Is Kerry Brougher Too Smart for Hollywood?

Study for matte painting for Citizen Kane (1941). Academy of Motion Picture Arts and Sciences, Margaret Herrick Library
Kerry Brougher, director of the Academy Museum of Motion Pictures, has stepped down. Though the press release is cordial, a director's departure within a year of a new museum's planned opening can't help but raise eyebrows. It's said that Brougher plans to "return to his roots in the art world," though no specifics are given. It sounds an awful lot like Brougher jumped—or was pushed. His exit follows that of his head curator, Deborah Horowitz, in April.

Is Brougher too smart for a big, dumb Hollywood museum? That's one narrative. Brougher was hired in 2014 as a disruptor. He had been a curator at MOCA, a director of Oxford's Museum of Modern Art, and then a curator at the Hirshhorn. He organized MOCA's "Hall of Mirrors: Art and Film Since 1945," an Oxford show on Alfred Hitchcock, and Hirshhorn/MOCA's "Visual Music."

By tapping Brougher, the Academy Museum announced its seriousness. It would be more than a hurray for Hollywood.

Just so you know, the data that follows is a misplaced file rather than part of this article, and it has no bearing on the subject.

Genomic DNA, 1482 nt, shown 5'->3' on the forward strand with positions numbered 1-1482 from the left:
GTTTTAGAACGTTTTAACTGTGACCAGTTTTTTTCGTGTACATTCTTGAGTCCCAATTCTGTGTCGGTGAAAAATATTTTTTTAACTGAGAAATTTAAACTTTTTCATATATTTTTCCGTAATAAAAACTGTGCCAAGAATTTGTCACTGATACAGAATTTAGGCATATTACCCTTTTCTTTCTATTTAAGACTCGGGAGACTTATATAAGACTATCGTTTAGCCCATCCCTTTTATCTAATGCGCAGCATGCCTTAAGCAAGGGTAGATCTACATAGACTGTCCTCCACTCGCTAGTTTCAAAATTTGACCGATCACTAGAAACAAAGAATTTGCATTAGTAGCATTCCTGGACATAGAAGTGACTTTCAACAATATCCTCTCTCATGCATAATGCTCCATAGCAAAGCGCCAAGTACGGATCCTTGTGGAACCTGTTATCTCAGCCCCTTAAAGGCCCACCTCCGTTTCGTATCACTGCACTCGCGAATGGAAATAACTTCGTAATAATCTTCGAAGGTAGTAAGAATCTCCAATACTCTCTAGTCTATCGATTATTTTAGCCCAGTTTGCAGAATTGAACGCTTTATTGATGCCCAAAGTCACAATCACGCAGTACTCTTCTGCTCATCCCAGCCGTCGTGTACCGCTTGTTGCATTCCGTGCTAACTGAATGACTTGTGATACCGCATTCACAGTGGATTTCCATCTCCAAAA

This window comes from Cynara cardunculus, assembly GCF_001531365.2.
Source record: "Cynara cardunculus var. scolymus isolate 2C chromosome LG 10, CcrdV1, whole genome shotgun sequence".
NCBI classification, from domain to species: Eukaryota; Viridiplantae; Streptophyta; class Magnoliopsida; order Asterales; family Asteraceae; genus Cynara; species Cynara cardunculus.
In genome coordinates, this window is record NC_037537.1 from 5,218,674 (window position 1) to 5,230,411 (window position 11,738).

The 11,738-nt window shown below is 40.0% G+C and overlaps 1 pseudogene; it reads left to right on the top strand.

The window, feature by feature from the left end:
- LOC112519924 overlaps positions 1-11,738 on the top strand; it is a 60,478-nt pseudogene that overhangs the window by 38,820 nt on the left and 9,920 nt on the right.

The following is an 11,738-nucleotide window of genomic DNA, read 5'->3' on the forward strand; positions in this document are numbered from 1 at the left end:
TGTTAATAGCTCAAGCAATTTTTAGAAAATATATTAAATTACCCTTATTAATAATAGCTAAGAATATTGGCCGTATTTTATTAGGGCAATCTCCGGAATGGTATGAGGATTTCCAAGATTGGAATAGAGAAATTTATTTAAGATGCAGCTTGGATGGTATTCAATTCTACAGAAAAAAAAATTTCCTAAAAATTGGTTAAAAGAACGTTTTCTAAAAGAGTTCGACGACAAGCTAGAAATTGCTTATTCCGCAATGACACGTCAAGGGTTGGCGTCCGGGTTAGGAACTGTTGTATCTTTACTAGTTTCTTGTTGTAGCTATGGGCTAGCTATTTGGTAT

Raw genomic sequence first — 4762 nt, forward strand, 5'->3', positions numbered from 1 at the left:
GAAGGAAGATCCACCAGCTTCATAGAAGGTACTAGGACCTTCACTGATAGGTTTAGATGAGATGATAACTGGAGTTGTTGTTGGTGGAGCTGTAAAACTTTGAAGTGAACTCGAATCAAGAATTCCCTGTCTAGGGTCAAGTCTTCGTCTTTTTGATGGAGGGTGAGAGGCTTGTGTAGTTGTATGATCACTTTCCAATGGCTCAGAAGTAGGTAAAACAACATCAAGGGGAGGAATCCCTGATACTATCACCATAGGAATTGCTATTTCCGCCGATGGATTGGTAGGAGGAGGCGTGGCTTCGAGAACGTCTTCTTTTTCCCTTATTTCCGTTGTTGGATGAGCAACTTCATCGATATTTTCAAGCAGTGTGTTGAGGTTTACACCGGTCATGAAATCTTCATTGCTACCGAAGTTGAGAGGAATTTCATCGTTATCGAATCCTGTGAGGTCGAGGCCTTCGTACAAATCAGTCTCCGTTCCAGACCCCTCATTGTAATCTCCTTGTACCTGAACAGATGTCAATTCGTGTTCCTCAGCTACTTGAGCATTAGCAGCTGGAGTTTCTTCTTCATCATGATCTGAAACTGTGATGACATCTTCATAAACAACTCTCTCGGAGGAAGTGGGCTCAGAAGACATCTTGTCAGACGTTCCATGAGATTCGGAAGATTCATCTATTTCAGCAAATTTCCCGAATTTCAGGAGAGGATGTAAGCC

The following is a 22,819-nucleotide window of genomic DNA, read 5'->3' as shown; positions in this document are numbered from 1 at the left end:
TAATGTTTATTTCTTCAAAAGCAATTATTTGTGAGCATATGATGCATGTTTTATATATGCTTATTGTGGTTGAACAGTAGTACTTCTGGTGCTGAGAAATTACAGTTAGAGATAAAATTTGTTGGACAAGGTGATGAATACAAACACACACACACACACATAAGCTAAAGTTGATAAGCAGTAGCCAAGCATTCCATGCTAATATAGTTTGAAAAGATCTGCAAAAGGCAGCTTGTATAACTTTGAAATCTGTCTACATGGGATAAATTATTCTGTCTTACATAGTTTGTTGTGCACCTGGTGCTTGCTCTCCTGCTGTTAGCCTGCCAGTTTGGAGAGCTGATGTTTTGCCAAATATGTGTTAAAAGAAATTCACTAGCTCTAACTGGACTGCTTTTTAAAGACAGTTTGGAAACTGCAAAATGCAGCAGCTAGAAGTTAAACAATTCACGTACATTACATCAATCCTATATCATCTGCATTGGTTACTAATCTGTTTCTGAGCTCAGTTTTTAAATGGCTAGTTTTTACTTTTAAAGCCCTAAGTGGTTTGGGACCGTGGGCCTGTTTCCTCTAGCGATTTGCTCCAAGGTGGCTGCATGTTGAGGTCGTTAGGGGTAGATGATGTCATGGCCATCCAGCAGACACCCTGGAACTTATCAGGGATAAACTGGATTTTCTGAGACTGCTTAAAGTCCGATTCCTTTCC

The first two loan shows planned, on Japanese animator Hayao Miyazaki and "Regeneration: Black Cinema 1900–1970," sound original and adventurous. Pointedly neither is calculated to appeal to tourists or to promote a Hollywood franchise.

Variety says that "Brougher’s leadership has been a source of grumbling within the museum staff for some time… some questioned whether his background in fine art would be a good fit for a movie museum."

Money may be part of the untold story. Like neighboring LACMA, the Academy Museum's fundraising went great until it didn't. By last year the Academy Museum had raised $281 million towards a $388 million goal. No donations have been announced since then. When the money isn't flowing, institutions tend to rethink, retrench, and play it safe. That could mean dumbing down the exhibition program. If so, the Academy Museum could end up being more mainstream—and less interesting—than Brougher's provocative vision for it.


Anonymous said…
Why couldn't the director of the museum next to the Academy's rising building been the one to announce he's leaving?

Meanwhile, the person selected to run the Lucas Museum of Narrative Art apparently has a flaky, unreliable reputation.

The way things are going, the next announcement will be that Barry Munitz has been re-hired by the Getty to manage it again.

Either that or a huge earthquake hits LA and these various museums end up a big pile of rubble.